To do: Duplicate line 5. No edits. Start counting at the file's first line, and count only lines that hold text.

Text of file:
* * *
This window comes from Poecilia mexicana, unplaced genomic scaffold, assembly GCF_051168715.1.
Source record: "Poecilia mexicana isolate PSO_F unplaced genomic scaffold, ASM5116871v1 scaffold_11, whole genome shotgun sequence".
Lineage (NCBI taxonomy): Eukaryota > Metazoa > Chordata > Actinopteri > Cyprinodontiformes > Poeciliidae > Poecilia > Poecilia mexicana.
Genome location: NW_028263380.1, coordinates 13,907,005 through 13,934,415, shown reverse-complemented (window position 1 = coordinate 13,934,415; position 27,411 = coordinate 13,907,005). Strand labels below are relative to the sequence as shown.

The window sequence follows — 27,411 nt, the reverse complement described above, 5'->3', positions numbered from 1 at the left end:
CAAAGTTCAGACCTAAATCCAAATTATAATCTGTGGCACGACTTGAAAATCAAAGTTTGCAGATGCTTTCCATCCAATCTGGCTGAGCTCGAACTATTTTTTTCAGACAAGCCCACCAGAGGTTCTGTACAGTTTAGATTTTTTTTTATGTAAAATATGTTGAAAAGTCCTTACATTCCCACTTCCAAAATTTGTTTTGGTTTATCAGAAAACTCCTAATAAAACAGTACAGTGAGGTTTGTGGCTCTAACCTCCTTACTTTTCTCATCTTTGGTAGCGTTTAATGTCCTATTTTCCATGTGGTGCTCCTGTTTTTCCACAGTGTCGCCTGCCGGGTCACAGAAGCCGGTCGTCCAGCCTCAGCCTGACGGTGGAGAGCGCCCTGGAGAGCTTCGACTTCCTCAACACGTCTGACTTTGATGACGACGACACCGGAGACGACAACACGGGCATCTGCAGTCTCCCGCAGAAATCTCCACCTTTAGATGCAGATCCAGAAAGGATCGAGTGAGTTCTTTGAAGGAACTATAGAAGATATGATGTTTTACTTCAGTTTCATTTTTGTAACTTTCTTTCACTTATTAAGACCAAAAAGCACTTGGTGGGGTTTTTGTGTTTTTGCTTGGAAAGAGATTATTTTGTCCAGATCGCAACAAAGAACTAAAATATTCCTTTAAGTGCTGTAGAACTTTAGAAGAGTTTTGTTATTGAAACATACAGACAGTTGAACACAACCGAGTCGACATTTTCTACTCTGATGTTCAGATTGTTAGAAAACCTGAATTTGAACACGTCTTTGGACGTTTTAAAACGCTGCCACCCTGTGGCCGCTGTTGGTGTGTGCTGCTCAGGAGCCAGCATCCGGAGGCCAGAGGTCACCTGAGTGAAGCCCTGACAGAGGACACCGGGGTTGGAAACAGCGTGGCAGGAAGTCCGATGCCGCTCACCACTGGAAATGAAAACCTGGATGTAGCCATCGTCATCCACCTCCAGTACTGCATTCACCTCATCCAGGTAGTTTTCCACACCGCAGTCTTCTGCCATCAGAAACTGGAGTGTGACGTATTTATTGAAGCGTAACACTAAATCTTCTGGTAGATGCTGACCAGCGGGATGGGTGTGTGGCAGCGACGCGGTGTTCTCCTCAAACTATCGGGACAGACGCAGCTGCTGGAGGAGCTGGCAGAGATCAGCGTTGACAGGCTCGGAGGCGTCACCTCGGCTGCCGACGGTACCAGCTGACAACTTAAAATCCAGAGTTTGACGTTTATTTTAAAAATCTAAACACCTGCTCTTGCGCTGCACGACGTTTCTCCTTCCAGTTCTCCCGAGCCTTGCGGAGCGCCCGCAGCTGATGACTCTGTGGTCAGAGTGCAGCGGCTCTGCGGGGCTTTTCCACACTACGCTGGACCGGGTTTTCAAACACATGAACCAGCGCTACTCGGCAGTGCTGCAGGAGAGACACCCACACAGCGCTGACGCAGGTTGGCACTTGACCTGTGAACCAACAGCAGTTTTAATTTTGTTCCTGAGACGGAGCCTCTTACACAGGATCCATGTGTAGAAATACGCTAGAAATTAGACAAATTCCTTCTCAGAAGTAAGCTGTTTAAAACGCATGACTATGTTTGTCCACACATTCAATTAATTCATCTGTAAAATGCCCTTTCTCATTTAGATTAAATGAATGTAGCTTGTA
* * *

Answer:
The window sequence follows — 27,411 nt, the reverse complement described above, 5'->3', positions numbered from 1 at the left end: